Robert Cooper has lived in a unit at the Brookfield Estates Condo Corporation in St. John’s for 32 years.
But after receiving a letter stating that unit owners will face hefty and unexpected hikes in condo fees, Cooper says it’s likely he’ll be leaving the place he’s called home for decades.
“I’m not in a position financially to pay that kind of money,” said Cooper. “I’m a senior citizen. I have a limited pension that I live on. I can’t afford it.”
Unit owners say they received a letter from Perennial Management, the company that manages Brookfield Estates’ properties, on Friday, stating the condo’s insurance premiums are increasing by more than 500 per cent this year.
The letter, obtained by CBC News, says the condo’s insurance premiums are increasing from $54,000 before taxes in 2022 to $364,523 before taxes in 2023.
Brookfield Estates held a special emergency meeting for all unit owners Tuesday evening to ask residents to vote on how they will cover the high increase in insurance premiums.
Margie Blackmore, who says she’s been living in a Brookfield Estates condo for just over five years, said the meeting which lasted just over an hour, was impassioned at moments, as many unit owners were still overwhelmed by the contents of the letter, Blackmore said.
“I know there was some heated comments and people were frustrated,” said Blackmore. “We didn’t have time to, you know, get together and seek out a lawyer or get any input.”
Residents seeking other options
According to the letter, Tuesday’s special emergency meeting was held for residents to vote for one of two options.
One option would be issuing a “special assessment” of $2,600, payable in instalments and due in full by June 30, along with a monthly common element fee increase of $155 starting in April.
If a special assessment wasn’t approved by unit owners, the second option would be paying a monthly common element fee of $445 monthly starting April 1, 2023.
Cooper said he pays $120 a month, and more than tripling the fee would be incredibly challenging for him to cope with.
But rather than voting, Blackmore said the condo’s board is planning another meeting. She said many unit owners want more time to seek legal advice that could potentially identify other insurance arrangements.
She said both current options put a burden on condo owners like herself, because owners still have to pay for their own personal insurance to cover things, like leaky roofs, that aren’t under the purview of condo insurance, which she said mainly covers things like communal walkways and snow clearing.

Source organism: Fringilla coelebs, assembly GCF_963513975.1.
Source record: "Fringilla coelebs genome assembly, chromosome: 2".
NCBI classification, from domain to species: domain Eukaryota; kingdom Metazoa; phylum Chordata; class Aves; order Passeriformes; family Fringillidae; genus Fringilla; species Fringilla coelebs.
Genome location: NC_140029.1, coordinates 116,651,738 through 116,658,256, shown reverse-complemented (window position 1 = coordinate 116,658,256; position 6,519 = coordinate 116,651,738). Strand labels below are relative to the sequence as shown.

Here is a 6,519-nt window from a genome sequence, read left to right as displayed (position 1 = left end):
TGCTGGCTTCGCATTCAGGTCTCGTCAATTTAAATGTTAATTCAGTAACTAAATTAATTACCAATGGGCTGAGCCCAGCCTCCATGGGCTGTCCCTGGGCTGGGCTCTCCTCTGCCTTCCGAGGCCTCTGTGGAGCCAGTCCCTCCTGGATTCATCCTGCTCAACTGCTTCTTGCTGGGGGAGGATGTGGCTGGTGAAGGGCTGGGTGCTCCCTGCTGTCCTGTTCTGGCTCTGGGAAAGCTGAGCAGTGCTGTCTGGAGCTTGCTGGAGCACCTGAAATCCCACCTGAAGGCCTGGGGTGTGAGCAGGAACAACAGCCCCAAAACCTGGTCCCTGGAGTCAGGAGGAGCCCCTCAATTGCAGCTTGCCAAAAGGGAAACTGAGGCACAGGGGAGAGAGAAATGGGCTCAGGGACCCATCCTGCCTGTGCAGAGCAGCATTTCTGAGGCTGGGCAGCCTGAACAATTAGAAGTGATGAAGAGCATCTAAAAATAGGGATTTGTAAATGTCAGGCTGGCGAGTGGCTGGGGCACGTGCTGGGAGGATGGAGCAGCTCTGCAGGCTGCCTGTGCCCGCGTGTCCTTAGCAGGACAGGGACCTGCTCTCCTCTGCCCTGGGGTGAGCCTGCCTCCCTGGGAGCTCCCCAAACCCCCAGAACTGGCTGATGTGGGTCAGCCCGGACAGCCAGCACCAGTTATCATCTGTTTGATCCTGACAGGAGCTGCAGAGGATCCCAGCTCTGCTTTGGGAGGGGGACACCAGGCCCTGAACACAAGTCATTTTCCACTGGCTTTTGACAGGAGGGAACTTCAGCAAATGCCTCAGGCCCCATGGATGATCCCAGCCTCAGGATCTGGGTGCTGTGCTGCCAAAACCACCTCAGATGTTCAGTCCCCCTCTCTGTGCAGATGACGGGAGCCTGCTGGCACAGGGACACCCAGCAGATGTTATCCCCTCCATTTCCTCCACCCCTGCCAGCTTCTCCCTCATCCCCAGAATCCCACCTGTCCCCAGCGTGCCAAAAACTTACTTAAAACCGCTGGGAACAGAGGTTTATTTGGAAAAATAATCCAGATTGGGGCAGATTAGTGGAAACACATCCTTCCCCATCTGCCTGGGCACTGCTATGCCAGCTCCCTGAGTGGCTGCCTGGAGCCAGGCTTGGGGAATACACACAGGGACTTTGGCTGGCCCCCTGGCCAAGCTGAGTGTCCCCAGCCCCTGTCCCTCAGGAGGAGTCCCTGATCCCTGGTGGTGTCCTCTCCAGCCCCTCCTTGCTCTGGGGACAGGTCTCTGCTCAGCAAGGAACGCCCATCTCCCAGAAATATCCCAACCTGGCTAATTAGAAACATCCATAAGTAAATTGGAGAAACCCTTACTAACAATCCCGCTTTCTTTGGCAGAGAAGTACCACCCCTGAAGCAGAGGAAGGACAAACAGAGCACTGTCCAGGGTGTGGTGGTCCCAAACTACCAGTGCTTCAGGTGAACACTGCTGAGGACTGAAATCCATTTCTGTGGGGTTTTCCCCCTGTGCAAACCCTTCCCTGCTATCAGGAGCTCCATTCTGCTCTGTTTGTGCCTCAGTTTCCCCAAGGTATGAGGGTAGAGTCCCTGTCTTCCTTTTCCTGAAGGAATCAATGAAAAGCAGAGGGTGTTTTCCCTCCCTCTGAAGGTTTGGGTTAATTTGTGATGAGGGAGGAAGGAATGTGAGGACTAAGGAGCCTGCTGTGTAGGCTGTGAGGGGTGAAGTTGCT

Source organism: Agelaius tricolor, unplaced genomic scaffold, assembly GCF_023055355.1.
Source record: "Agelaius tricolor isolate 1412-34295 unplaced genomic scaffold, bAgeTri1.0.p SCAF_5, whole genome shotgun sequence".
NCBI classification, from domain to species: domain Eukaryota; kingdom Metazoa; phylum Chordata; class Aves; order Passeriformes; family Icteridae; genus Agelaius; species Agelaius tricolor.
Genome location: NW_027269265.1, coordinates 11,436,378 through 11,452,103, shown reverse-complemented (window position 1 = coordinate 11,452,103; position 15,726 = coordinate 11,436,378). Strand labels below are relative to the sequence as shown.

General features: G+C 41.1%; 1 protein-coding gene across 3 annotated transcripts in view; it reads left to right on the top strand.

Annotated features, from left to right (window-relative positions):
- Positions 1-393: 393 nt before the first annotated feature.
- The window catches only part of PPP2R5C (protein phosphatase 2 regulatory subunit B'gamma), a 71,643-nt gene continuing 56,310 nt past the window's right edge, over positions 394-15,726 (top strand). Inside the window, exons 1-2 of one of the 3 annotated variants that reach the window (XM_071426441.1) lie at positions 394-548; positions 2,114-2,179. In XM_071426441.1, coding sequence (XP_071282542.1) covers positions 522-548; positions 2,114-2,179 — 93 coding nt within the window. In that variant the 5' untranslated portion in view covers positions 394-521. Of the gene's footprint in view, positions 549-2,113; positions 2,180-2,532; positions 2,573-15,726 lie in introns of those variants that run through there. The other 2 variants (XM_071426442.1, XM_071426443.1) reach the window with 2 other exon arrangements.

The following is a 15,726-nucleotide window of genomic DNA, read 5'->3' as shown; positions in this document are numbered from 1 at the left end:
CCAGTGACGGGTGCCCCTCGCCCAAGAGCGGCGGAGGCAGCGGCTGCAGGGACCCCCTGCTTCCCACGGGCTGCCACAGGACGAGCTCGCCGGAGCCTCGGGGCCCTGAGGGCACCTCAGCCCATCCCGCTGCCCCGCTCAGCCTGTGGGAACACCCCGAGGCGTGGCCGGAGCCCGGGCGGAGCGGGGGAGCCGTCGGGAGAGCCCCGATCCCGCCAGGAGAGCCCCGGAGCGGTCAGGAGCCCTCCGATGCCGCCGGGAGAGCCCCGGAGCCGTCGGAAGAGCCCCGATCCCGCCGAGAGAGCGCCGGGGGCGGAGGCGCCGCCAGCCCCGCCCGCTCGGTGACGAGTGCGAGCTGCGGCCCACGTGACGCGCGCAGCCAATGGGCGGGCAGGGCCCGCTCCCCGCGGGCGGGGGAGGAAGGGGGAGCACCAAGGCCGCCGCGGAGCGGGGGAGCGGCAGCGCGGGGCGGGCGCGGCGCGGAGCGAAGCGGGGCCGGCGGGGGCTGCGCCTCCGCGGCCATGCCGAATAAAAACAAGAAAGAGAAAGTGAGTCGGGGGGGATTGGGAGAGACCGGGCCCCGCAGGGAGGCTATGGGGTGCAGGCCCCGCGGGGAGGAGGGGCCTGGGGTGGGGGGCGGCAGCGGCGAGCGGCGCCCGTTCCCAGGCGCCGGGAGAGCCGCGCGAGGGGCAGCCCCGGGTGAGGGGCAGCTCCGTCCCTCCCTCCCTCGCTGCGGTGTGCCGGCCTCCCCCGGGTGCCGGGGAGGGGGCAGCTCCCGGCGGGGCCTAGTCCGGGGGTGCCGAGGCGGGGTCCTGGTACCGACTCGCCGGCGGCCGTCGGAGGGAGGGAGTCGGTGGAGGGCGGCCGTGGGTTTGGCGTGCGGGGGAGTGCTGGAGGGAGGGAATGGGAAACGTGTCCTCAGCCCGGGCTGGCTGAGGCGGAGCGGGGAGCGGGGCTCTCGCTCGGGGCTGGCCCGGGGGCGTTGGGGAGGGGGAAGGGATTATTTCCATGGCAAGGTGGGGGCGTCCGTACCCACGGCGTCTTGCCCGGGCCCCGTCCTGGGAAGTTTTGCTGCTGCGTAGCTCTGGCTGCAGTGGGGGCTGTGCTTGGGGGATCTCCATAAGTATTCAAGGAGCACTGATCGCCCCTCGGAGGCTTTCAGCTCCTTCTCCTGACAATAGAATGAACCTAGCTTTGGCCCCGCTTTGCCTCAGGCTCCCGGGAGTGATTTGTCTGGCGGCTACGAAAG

“To say at this meeting that we were going to be given two options … it was just ludicrous,” she said. “It was pretty upsetting.”
In the letter sent to unit owners, Brookfield Estates said the reason provided by its broker, insurance company AON, for the insurance increases was a fire in one of the units in early October.
On Oct. 6, one unit suffered a “total loss fire” that also affected two adjacent units. A few weeks later, the corporation said AON told them its existing insurance policy would not be renewed because of the fire, but that it would be extended until mid-December.
The condo corporation was looking for insurance options when it received a renewal quote from AON for $364,523 plus tax.
Brookfield Estates said in the letter that no other brokers could provide a quote to satisfy 100 per cent property coverage. The corporation also said it investigated a change of structure from condominium corporation to a homeowners’ association but it would present challenges because there’s no template for such a process in Newfoundland and Labrador.
CBC News has asked Perennial Management and AON for comment.
Regardless of what happens, Cooper said he’s already thinking about next steps.
“I quite honestly don’t know what I’m going to do yet,” he said. “But I know I won’t be staying there.”
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